# Eigenvalues And Eigenvectors

There is a direct correspondence between n-by-n square matrices and linear transformations from an n-dimensional vector space into itself, given any basis of the vector space. Hence, in a finite-dimensional vector space, it is equivalent to define eigenvalues and eigenvectors using either the language of matrices, or the language of linear transformations.[2][3]

## Eigenvalues and Eigenvectors

Eigenvalues and eigenvectors feature prominently in the analysis of linear transformations. The prefix eigen- is adopted from the German word eigen (cognate with the English word own) for 'proper', 'characteristic', 'own'.[5][6] Originally used to study principal axes of the rotational motion of rigid bodies, eigenvalues and eigenvectors have a wide range of applications, for example in stability analysis, vibration analysis, atomic orbitals, facial recognition, and matrix diagonalization.

The Mona Lisa example pictured here provides a simple illustration. Each point on the painting can be represented as a vector pointing from the center of the painting to that point. The linear transformation in this example is called a shear mapping. Points in the top half are moved to the right, and points in the bottom half are moved to the left, proportional to how far they are from the horizontal axis that goes through the middle of the painting. The vectors pointing to each point in the original image are therefore tilted right or left, and made longer or shorter by the transformation. Points along the horizontal axis do not move at all when this transformation is applied. Therefore, any vector that points directly to the right or left with no vertical component is an eigenvector of this transformation, because the mapping does not change its direction. Moreover, these eigenvectors all have an eigenvalue equal to one, because the mapping does not change their length either.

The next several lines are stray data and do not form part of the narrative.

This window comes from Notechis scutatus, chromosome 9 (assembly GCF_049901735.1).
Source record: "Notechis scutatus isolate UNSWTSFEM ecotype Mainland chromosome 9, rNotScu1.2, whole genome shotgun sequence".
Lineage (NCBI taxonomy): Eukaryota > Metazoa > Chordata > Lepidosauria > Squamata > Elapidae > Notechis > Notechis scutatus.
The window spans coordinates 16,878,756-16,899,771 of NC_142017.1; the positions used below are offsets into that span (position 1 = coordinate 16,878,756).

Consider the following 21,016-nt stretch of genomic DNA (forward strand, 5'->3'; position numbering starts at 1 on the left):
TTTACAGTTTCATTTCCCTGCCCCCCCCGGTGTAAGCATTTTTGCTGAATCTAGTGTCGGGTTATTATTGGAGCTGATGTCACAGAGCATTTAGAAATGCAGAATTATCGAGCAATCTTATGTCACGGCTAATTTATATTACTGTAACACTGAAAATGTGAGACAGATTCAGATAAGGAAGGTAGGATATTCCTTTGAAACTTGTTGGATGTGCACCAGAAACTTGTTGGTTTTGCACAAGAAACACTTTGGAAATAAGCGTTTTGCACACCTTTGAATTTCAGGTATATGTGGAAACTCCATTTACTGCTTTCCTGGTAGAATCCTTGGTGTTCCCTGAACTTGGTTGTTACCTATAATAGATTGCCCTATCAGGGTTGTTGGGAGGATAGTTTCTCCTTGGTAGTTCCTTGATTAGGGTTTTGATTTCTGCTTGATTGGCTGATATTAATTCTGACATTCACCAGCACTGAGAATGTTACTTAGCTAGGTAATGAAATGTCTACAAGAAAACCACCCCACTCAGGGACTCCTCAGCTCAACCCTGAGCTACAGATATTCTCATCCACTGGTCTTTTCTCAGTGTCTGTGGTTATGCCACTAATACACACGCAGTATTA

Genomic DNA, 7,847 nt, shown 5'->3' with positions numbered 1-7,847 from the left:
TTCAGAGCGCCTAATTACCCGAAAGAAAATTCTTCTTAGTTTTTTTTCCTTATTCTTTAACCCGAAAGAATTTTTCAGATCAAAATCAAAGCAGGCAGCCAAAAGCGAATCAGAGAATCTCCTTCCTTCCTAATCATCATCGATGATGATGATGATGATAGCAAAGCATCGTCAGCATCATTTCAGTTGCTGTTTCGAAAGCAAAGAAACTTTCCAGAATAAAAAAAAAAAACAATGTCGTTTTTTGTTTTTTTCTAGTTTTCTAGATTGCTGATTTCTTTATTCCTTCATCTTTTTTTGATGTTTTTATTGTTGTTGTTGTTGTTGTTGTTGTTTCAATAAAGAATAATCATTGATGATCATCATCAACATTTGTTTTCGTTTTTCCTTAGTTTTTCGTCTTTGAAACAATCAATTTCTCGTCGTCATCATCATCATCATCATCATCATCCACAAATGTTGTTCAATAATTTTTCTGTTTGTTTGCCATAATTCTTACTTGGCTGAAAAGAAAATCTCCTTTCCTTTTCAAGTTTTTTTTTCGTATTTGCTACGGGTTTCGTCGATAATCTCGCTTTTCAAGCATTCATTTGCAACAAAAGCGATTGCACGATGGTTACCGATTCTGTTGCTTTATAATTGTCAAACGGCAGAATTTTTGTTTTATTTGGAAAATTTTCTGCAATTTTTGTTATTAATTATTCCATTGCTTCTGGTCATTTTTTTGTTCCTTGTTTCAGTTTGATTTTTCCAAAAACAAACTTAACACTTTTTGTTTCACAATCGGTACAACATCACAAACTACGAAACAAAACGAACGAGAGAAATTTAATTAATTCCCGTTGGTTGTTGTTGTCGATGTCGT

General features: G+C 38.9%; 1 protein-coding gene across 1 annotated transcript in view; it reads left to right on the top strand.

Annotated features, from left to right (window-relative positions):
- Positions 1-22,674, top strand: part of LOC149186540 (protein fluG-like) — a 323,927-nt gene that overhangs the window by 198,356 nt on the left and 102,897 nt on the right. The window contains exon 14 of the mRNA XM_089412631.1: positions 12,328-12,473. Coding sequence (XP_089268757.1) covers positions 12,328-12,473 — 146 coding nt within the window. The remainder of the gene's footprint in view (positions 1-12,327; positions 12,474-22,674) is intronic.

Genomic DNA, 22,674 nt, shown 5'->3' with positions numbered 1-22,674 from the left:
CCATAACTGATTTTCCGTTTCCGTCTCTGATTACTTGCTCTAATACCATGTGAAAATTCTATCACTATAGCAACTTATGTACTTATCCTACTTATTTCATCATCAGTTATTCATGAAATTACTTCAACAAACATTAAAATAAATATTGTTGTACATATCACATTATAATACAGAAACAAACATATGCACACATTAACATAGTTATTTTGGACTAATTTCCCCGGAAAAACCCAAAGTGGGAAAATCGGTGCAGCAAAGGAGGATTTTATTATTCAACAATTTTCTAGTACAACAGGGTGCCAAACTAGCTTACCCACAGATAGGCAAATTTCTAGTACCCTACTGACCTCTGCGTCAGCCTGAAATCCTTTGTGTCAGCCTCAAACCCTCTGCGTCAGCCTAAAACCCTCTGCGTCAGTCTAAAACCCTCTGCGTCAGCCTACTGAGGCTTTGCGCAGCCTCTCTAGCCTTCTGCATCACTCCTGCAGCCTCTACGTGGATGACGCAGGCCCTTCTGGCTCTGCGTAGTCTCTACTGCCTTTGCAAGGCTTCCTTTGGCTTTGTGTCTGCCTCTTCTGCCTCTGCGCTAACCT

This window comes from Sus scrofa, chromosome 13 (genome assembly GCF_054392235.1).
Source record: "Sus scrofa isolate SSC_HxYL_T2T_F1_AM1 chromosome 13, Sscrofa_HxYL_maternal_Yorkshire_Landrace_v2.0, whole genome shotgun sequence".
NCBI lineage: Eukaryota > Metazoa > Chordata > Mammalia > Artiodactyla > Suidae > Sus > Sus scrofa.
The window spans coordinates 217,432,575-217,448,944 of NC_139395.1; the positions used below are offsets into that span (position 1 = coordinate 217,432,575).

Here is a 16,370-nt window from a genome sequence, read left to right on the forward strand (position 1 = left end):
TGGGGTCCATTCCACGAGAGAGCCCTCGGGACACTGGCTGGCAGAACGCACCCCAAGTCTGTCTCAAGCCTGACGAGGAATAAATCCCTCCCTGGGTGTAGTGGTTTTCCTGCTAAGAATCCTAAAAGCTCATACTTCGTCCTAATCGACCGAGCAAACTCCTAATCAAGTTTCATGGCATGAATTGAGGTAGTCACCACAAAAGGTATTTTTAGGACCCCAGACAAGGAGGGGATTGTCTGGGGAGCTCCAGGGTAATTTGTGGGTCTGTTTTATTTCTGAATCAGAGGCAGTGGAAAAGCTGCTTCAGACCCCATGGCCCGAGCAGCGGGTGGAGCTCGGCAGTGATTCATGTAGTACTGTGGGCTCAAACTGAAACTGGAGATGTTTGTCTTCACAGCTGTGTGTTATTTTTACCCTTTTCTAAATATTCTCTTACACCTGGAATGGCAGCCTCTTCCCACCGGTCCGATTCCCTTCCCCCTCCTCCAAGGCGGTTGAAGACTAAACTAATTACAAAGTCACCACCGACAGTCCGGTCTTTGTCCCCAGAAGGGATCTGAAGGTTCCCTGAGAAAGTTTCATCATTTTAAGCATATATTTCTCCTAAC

Linear transformations can take many different forms, mapping vectors in a variety of vector spaces, so the eigenvectors can also take many forms. For example, the linear transformation could be a differential operator like d d x \displaystyle \tfrac ddx , in which case the eigenvectors are functions called eigenfunctions that are scaled by that differential operator, such as

Alternatively, the linear transformation could take the form of an n by n matrix, in which case the eigenvectors are n by 1 matrices. If the linear transformation is expressed in the form of an n by n matrix A, then the eigenvalue equation for a linear transformation above can be rewritten as the matrix multiplication

In the 18th century, Leonhard Euler studied the rotational motion of a rigid body, and discovered the importance of the principal axes.[a] Joseph-Louis Lagrange realized that the principal axes are the eigenvectors of the inertia matrix.[10]

Later, Joseph Fourier used the work of Lagrange and Pierre-Simon Laplace to solve the heat equation by separation of variables in his famous 1822 book Théorie analytique de la chaleur.[12] Charles-François Sturm developed Fourier's ideas further, and brought them to the attention of Cauchy, who combined them with his own ideas and arrived at the fact that real symmetric matrices have real eigenvalues.[11] This was extended by Charles Hermite in 1855 to what are now called Hermitian matrices.[13]